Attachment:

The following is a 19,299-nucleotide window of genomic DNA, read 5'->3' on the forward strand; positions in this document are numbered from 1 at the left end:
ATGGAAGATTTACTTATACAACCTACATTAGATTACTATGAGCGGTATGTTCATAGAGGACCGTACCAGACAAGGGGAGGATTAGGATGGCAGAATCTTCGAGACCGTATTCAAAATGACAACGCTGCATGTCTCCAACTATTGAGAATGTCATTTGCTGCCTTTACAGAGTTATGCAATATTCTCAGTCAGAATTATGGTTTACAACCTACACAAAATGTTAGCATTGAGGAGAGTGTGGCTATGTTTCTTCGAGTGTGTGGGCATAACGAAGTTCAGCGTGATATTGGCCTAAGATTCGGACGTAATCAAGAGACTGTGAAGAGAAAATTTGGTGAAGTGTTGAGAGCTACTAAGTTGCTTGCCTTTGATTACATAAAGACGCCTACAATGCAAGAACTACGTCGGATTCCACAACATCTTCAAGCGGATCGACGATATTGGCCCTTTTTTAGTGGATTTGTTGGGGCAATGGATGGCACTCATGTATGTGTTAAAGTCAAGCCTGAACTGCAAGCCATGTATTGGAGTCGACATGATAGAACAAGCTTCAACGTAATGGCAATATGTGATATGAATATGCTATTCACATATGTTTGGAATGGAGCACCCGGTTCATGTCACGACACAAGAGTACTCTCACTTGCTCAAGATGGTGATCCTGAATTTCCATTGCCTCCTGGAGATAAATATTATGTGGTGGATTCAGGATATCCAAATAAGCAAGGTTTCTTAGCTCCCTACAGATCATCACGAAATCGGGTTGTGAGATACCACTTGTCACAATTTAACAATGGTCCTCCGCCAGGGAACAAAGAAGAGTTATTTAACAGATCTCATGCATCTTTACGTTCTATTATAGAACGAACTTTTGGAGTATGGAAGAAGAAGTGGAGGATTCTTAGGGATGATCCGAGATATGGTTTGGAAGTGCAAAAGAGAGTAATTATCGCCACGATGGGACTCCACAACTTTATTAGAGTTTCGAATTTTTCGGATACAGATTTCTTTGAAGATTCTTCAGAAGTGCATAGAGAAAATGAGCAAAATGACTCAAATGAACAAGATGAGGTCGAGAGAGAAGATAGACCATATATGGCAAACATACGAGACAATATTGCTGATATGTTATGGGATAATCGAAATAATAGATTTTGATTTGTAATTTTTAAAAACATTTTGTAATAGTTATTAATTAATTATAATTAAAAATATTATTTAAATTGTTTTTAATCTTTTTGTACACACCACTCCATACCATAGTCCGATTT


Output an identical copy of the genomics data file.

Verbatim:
The following is a 19,299-nucleotide window of genomic DNA, read 5'->3' on the forward strand; positions in this document are numbered from 1 at the left end:
ATGGAAGATTTACTTATACAACCTACATTAGATTACTATGAGCGGTATGTTCATAGAGGACCGTACCAGACAAGGGGAGGATTAGGATGGCAGAATCTTCGAGACCGTATTCAAAATGACAACGCTGCATGTCTCCAACTATTGAGAATGTCATTTGCTGCCTTTACAGAGTTATGCAATATTCTCAGTCAGAATTATGGTTTACAACCTACACAAAATGTTAGCATTGAGGAGAGTGTGGCTATGTTTCTTCGAGTGTGTGGGCATAACGAAGTTCAGCGTGATATTGGCCTAAGATTCGGACGTAATCAAGAGACTGTGAAGAGAAAATTTGGTGAAGTGTTGAGAGCTACTAAGTTGCTTGCCTTTGATTACATAAAGACGCCTACAATGCAAGAACTACGTCGGATTCCACAACATCTTCAAGCGGATCGACGATATTGGCCCTTTTTTAGTGGATTTGTTGGGGCAATGGATGGCACTCATGTATGTGTTAAAGTCAAGCCTGAACTGCAAGCCATGTATTGGAGTCGACATGATAGAACAAGCTTCAACGTAATGGCAATATGTGATATGAATATGCTATTCACATATGTTTGGAATGGAGCACCCGGTTCATGTCACGACACAAGAGTACTCTCACTTGCTCAAGATGGTGATCCTGAATTTCCATTGCCTCCTGGAGATAAATATTATGTGGTGGATTCAGGATATCCAAATAAGCAAGGTTTCTTAGCTCCCTACAGATCATCACGAAATCGGGTTGTGAGATACCACTTGTCACAATTTAACAATGGTCCTCCGCCAGGGAACAAAGAAGAGTTATTTAACAGATCTCATGCATCTTTACGTTCTATTATAGAACGAACTTTTGGAGTATGGAAGAAGAAGTGGAGGATTCTTAGGGATGATCCGAGATATGGTTTGGAAGTGCAAAAGAGAGTAATTATCGCCACGATGGGACTCCACAACTTTATTAGAGTTTCGAATTTTTCGGATACAGATTTCTTTGAAGATTCTTCAGAAGTGCATAGAGAAAATGAGCAAAATGACTCAAATGAACAAGATGAGGTCGAGAGAGAAGATAGACCATATATGGCAAACATACGAGACAATATTGCTGATATGTTATGGGATAATCGAAATAATAGATTTTGATTTGTAATTTTTAAAAACATTTTGTAATAGTTATTAATTAATTATAATTAAAAATATTATTTAAATTGTTTTTAATCTTTTTGTACACACCACTCCATACCATAGTCCGATTT